Brett Kavanaugh Turns to Fox News, Famed Champion of Women, to Defend Himself

Supreme Court

Supreme Court nominee Brett Kavanaugh is pushing back against the growing list of women who claim he sexually assaulted them by making an unprecedented appearance Monday night on Fox News, a network famous for shielding sexual predators.

“I’m not going to let false accusations drive us out of this process,” Kavanaugh—flanked by his wife—told Fox News host Martha MacCallum on Monday, in the first clip released ahead of the interview, which airs at 7 p.m. “We’re looking for a fair process where I can be heard defending my integrity, my lifelong record of promoting dignity and equality for women.” (This is, remember, the same man who actively worked to deny an undocumented immigrant teen an abortion, and who will almost certainly help overturn Roe v Wade should he be confirmed.)

The appearance on Fox News seems to be part of a carefully calibrated attempt by the White House to try to regain its footing after multiple women came forward to allege sexual assault or misconduct by Kavanaugh.

And it’s hardly a surprise that in appearing on TV to make his claim—bucking decades of tradition in which Supreme Court nominees stay effectively silent outside their confirmation process—Kavanaugh would choose to do so on Fox News, a network formerly headed by current White House Communications Director Bill Shine, who was accused of aiding and abetting former Fox chairman and CEO Roger Ailes’ years of alleged sexual harassment. Or that he would be paired with MacCallum, who pointedly defended Ailes after the initial claims against him were made. (In a sign of the seriousness with which the network takes these things, The Five played a snippet of Dua Lipa’s “New Rules” while introducing one of the clips during its show.)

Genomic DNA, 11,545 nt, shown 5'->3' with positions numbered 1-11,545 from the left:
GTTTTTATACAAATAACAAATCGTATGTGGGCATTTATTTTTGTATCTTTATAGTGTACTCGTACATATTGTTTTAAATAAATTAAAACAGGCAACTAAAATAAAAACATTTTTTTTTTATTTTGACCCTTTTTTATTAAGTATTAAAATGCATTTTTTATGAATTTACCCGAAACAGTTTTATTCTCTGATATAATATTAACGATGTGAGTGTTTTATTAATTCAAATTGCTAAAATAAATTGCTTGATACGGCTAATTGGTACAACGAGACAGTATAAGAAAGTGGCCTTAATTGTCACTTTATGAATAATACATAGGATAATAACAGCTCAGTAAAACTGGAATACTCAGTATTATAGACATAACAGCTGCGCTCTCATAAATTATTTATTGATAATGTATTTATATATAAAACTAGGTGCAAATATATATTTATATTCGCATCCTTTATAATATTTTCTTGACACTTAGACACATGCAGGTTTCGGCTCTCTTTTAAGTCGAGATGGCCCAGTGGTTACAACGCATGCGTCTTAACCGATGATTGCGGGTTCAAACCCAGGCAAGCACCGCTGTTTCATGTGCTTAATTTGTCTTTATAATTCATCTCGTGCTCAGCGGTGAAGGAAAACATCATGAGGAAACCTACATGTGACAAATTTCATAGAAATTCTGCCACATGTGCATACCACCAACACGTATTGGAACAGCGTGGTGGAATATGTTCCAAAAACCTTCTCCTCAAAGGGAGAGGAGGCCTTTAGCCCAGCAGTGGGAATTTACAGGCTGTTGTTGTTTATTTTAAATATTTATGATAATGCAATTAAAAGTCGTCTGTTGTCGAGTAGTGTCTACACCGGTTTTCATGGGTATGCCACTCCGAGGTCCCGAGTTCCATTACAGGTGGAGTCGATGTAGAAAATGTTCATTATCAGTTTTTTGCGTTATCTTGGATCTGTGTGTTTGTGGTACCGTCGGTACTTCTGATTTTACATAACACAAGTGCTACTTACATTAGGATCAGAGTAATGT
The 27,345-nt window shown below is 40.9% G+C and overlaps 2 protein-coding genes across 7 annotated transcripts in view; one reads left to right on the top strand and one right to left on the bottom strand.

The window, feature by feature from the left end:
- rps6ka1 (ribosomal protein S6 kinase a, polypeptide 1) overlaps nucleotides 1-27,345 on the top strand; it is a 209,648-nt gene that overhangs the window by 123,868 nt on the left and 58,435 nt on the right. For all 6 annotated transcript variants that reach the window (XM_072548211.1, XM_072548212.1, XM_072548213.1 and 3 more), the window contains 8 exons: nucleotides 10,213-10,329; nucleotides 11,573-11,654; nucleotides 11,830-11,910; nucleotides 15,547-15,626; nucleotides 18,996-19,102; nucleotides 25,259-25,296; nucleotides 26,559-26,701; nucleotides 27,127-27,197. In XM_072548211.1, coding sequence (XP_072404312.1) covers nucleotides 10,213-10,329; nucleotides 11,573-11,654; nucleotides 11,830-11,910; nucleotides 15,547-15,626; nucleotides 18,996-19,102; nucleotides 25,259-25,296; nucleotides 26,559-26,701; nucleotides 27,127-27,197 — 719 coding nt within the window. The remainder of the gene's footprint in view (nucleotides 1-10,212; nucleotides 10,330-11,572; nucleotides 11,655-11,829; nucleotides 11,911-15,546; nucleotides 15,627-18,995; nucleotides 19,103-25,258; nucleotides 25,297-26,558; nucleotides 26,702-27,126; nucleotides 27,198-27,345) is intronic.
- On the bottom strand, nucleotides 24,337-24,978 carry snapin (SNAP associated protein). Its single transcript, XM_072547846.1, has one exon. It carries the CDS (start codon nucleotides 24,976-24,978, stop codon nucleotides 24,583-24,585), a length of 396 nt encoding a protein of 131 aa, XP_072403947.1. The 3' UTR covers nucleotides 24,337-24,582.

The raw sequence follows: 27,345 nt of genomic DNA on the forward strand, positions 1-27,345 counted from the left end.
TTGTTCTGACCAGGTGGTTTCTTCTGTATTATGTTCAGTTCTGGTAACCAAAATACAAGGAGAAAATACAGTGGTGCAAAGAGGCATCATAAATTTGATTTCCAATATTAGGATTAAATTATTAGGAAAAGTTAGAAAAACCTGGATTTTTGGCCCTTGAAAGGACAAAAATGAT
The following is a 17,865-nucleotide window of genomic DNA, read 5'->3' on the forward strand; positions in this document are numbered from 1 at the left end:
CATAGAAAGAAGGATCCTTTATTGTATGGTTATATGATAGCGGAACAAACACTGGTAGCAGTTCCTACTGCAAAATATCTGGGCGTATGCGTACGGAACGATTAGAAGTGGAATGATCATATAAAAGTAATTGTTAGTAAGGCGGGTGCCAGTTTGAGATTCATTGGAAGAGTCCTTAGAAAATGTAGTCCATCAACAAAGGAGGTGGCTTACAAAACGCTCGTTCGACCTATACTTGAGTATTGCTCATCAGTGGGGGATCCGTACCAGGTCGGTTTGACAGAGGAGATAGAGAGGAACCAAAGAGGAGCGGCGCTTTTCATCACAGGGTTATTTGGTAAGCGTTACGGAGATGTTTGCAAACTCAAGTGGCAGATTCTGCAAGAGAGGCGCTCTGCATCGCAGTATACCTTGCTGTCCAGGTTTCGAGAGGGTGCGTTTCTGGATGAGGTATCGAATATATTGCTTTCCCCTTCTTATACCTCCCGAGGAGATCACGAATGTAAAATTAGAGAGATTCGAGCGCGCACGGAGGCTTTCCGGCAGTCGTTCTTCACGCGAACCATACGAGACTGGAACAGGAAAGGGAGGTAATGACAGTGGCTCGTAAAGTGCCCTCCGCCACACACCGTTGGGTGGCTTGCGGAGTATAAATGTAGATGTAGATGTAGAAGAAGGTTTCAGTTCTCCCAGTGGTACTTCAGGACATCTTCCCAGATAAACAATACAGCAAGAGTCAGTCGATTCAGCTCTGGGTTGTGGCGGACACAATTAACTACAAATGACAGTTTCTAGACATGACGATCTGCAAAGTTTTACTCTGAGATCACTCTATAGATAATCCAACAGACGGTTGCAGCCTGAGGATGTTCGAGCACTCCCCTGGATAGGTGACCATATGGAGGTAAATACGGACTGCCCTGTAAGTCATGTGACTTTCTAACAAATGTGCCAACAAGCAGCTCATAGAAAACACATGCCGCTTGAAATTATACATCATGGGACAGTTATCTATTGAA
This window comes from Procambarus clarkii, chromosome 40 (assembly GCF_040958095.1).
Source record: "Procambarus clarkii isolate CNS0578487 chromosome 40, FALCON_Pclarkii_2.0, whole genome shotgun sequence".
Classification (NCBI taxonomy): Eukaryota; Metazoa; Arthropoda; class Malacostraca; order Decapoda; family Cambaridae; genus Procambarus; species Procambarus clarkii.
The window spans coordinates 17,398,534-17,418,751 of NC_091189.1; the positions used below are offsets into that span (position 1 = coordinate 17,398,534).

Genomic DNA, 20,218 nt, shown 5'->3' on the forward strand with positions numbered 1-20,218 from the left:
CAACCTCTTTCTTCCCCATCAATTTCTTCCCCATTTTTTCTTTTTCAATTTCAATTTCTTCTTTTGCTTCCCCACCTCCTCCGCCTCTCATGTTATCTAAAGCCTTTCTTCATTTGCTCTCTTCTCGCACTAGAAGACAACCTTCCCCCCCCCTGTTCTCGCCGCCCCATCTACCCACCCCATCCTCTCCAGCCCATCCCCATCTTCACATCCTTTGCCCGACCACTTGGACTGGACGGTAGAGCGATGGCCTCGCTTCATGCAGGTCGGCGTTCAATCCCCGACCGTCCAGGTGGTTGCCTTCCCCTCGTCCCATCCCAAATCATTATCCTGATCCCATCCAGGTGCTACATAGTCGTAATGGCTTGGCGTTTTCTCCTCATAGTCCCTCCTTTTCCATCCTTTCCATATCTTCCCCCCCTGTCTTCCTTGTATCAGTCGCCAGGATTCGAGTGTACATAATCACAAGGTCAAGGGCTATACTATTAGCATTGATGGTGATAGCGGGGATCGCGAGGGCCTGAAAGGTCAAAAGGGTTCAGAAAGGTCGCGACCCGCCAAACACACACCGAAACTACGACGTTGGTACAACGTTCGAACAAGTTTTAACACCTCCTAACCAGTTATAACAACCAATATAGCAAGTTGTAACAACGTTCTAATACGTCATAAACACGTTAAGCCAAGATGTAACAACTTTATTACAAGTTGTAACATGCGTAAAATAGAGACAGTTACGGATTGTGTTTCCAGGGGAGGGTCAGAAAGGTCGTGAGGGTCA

In another preview of Monday night’s interview, Kavanaugh seemingly accepted that his first accuser, California professor Christine Blasey Ford, was sexually assaulted during a high school party in the early 1980s. But he maintained that he was not the one responsible:

The truth is I’ve never sexually assaulted anyone, in high school or otherwise. I am not questioning and have not questioned that perhaps Dr. Ford was sexually assaulted by someone at some place, but what I know is I’ve never sexually assaulted anyone.

Whether Kavanaugh’s Fox News appearance will have its likely intended effect of rallying his Republican base and appeasing the network’s biggest fan, President Donald Trump, ahead of a Senate Judiciary Committee hearing with Ford remains to be seen. If, as attorney Michael Avenatti has suggested, yet another woman is prepared to come forward to allege more sexual assault by Kavanaugh, it’s possible that even the safe space of a Fox News studio won’t be enough to salvage his shot at a spot on the Supreme Court.

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